There are many elements crucial to the appreciation of authentic Polynesian Pop, aka Tiki culture: The history, the architecture, the decor and art, the cocktails. But like the atmosphere of any great Tiki bar, the assimilation of the perfect musical mix cannot be understated.
You can catch many great bands performing at The Hukilau and other major events, but filling your music library with a wide range of songs from the past 50 years can be daunting. Luckily, there are quite a few podcasts that do an excellent job of providing the perfect soundscape. They also giving listeners a chance to sample songs before buying.
Below is a list of our favorites, updated in August 2012 to add the Exotic Tiki Island podcast and GaragePunk Surfcast.
But first, a quick primer. A good starting point for any Tiki music collection is, of course, Seven A. Kirtsten’s The Sound of Tiki. This 17-track collection offers a great history lesson with tracks by exotica forefathers Arthur Lyman, Les Baxter, and Martin Denny plus a visually stunning 50-page booklet (plus Kevin Kidney-designed cover and artwork).
There’s a lot to like about the The Hukilau, the gathering of the worldwide Tiki community that takes place every June in Fort Lauderdale: The cool art and collectibles, the cocktails and camaraderie, the history and majesty of The Mai-Kai restaurant.
One overlooked and under-appreciated aspect of the four-day event, however, is the live music provided by bands who travel from around the country to perform for the brightly-attired masses at a variety of venues. This year’s event was no exception. The Intoxicators from Tallahassee, Tikiyaki Orchestra from Southern California, The Exotics from Milwaukee, Grinder Nova from Atlanta, The Fisherman from New York City and The Disasternauts from Cocoa Beach all brought their own distinctive retro sound and style to the event.
Following are some video highlights and our recollections of the potent musical Mai Tai that we call The Hukilau …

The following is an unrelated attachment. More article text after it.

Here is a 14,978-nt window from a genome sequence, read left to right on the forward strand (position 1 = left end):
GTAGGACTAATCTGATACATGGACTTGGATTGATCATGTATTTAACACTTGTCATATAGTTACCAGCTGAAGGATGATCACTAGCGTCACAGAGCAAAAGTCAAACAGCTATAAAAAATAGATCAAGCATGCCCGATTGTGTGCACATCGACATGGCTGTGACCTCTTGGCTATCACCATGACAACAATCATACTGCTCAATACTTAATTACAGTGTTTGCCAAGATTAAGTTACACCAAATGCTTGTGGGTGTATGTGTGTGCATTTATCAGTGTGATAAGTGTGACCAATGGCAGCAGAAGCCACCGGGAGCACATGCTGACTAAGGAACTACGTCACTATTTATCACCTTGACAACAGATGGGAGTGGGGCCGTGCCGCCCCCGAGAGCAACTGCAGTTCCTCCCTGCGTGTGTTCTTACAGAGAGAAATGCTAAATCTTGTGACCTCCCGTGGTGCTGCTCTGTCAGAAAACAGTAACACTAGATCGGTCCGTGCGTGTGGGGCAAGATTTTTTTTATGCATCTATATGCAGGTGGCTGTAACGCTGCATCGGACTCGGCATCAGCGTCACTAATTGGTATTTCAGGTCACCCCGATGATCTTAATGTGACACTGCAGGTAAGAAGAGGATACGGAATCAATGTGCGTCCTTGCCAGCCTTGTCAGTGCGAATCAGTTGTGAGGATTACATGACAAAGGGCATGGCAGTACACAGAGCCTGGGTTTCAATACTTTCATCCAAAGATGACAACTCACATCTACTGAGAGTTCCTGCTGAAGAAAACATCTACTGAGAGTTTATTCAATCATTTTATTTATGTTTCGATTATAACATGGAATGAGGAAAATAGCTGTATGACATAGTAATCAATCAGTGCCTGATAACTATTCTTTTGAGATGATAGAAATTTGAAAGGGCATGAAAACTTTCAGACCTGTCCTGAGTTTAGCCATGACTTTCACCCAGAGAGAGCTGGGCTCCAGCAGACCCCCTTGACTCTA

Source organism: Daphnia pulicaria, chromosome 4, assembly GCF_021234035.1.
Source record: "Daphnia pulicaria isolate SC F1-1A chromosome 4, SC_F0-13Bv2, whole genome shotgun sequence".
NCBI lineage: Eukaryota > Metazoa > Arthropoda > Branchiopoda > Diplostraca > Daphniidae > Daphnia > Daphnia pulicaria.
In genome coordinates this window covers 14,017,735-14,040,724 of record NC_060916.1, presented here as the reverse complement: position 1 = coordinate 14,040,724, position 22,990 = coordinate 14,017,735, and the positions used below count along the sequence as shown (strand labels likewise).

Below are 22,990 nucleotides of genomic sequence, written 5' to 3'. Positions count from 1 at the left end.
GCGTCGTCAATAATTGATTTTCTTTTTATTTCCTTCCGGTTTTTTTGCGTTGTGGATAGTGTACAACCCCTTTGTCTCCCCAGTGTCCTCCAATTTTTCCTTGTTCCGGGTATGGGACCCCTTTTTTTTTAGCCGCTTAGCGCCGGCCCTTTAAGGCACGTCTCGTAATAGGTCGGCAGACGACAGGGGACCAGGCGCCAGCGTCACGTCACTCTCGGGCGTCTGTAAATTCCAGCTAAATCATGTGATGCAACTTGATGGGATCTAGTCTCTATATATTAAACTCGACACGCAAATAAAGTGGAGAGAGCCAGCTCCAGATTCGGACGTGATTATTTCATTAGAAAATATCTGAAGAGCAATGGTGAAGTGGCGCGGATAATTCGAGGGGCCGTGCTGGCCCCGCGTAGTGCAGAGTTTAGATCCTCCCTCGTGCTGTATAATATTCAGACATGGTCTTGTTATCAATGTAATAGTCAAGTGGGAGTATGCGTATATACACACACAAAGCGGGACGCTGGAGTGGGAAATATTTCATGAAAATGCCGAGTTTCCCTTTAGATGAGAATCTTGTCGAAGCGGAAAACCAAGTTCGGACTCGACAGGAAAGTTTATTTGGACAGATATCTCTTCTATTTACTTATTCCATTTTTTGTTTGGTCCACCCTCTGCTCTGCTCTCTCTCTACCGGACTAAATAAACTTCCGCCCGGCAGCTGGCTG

Dick Dale and Laramie Dean: Sunday, June 12, at The Vagabond in Miami
Monday, June 13, at Respectable Street in West Palm Beach. See below:Photos from both shows
Concert reviews by Jim Hayward
The much-anticipated return to South Florida by surf guitar god Dick Dale was fraught with question marks.
Could guitarist Laramie Dean, a 30-something-year-old Dale disciple with big dreams but not a lot of experience on a national level, pull off a three-week coast-to-coast tour with no booking agent or tour manager?
Would all the young musicians joining forces for the tour – most notably Dale’s 19-year-old son Jimmy, drumming for both his dad and Laramie – be able to quickly come together as a unit and rise to the standards expected of them?
And, most critically, would the 74-year-old Dale be able to withstand the rigors of the road after years of health issues (he’s battling both diabetes and cancer)?
All of these concerns proved to be unfounded in the wake of the recent tour that sold out clubs across the country and undoubtedly left many eardrums still ringing. If the two South Florida dates are any indication, touring is the best medicine for the ailing guitar legend. Dale’s performances left no doubt about his abilities. He appeared spry and gregarious on stage and off, signing autographs and meeting fans late into the night.
As for Laramie and his surrounding cast, these guys performed like a well-oiled machine. And Jimmy Dale? The sky’s the limit for this kid. On the road for just a week, the bands blew into South Florida for a two night stand: